Posted by: Lisa Hill | August 4, 2018

Six Degrees of Separation, from Atonement, to …

I enjoyed Kate’s post at Books are my Favourite and Best for this month’s #6Degrees but I had to get out my reading journal to see what I thought of it.  I read Ian McEwan’s Atonement first in 2002, and an audiobook edition in 2005, and I liked even more the second time round because I really liked the narration by Isla Blair.

My favourite audio book of all time is Campbell Scott’s narration of Hemingway’s For Whom the Bell Tolls. I have lost count of the number of times I’ve listened to this.  I borrowed it two or three times from my library, and then bought a copy so that I could listen to it with an iPod on long haul flights.

Long haul flights are a test of any reader because as the hours roll by one tends either to nod off or to become brain dead from lack of sleep.  What’s needed is something that either you know very well (as in the Hemingway) or some author who – without being an insult to one’s intelligence – recycles the same plots over and over and makes no demands on memory or comprehension.  I have also found Penny Vincenzi perfect for long boring trips bouncing over rough roads in the Australian outback, because the print is large…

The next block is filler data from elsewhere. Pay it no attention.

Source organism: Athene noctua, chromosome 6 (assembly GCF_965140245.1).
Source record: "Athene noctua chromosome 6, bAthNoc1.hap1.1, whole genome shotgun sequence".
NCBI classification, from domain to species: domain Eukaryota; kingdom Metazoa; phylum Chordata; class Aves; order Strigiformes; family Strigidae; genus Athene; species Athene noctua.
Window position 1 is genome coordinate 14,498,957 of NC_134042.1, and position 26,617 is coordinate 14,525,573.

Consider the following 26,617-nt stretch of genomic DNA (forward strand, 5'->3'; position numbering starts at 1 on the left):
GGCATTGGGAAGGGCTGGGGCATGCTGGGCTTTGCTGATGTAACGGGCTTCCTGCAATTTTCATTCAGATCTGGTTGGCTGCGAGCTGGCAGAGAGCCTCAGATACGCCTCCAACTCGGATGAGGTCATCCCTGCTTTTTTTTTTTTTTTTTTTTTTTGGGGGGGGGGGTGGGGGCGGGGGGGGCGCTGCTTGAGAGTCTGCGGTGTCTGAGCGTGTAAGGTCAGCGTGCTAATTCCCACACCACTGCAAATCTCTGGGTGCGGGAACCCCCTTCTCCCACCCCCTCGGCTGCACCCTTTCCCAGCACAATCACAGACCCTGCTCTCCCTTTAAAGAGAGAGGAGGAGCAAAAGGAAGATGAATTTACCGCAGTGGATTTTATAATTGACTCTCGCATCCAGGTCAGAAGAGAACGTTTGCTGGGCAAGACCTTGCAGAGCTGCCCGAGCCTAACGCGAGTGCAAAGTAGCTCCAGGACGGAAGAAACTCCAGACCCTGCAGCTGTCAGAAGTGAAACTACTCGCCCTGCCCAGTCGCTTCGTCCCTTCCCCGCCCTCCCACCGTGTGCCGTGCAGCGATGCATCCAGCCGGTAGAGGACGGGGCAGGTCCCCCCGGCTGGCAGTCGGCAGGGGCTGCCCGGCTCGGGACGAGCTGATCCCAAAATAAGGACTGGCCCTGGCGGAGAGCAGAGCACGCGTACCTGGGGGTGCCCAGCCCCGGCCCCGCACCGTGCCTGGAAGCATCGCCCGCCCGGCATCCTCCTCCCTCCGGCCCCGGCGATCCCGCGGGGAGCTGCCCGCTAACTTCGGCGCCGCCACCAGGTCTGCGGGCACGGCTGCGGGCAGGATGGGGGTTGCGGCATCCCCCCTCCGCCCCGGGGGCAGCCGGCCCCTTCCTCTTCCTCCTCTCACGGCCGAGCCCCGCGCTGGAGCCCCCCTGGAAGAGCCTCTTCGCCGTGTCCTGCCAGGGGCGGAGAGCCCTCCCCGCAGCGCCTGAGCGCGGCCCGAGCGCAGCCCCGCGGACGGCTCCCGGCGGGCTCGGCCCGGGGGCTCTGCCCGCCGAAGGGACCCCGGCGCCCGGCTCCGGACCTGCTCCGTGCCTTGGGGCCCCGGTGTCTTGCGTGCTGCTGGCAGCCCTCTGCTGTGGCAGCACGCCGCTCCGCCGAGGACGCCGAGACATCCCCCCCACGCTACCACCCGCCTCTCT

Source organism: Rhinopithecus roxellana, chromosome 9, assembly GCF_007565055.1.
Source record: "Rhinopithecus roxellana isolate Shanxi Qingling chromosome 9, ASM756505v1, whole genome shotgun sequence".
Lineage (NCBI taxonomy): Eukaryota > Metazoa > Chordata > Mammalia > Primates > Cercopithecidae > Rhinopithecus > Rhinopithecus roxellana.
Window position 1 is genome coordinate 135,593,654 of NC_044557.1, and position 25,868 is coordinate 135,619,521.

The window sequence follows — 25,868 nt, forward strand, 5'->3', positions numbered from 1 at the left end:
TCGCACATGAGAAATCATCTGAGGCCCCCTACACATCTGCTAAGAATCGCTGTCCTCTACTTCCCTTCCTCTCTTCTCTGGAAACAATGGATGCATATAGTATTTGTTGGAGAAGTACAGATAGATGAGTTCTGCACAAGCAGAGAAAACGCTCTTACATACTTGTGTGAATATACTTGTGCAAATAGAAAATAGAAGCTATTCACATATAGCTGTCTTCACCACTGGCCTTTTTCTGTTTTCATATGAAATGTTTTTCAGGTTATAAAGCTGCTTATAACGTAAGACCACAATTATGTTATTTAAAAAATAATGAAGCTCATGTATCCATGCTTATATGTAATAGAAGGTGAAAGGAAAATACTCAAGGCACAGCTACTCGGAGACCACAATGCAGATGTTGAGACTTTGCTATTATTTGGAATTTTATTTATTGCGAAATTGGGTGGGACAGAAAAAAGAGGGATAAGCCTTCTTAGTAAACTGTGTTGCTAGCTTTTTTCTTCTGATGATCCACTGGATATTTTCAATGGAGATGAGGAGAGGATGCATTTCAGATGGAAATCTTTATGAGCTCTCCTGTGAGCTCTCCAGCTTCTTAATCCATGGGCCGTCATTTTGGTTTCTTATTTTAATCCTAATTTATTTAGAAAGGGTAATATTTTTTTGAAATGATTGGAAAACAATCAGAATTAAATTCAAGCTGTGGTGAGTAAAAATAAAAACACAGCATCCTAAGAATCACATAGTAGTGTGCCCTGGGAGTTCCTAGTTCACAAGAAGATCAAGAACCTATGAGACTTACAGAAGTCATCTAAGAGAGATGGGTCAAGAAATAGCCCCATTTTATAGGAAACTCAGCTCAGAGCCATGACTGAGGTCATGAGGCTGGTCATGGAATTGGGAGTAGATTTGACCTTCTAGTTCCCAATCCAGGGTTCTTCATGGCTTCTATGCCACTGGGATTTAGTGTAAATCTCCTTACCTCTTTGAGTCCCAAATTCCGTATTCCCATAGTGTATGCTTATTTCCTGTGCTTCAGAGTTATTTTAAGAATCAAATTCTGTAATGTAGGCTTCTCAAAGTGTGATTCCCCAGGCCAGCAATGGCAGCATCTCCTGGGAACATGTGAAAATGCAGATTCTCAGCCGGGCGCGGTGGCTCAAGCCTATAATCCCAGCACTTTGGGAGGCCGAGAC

Bouncing over rough roads is really not my thing, but it is worth it to get to the Hunter Valley.  One of my best holidays ever was when we stayed at a cottage out of town, where I spent almost the entire blissful week reading Hilary Mantel’s Wolf Hall punctuated only by The Spouse coming back home from reconnaissance trips to find nice places for lunch.  This was necessary because we had no dishwasher.  Or TV, or phone reception.  Uploads to my travel blog had to be done in Cessnock.  Bellbird Cottage is as close to roughing it as I am prepared to go.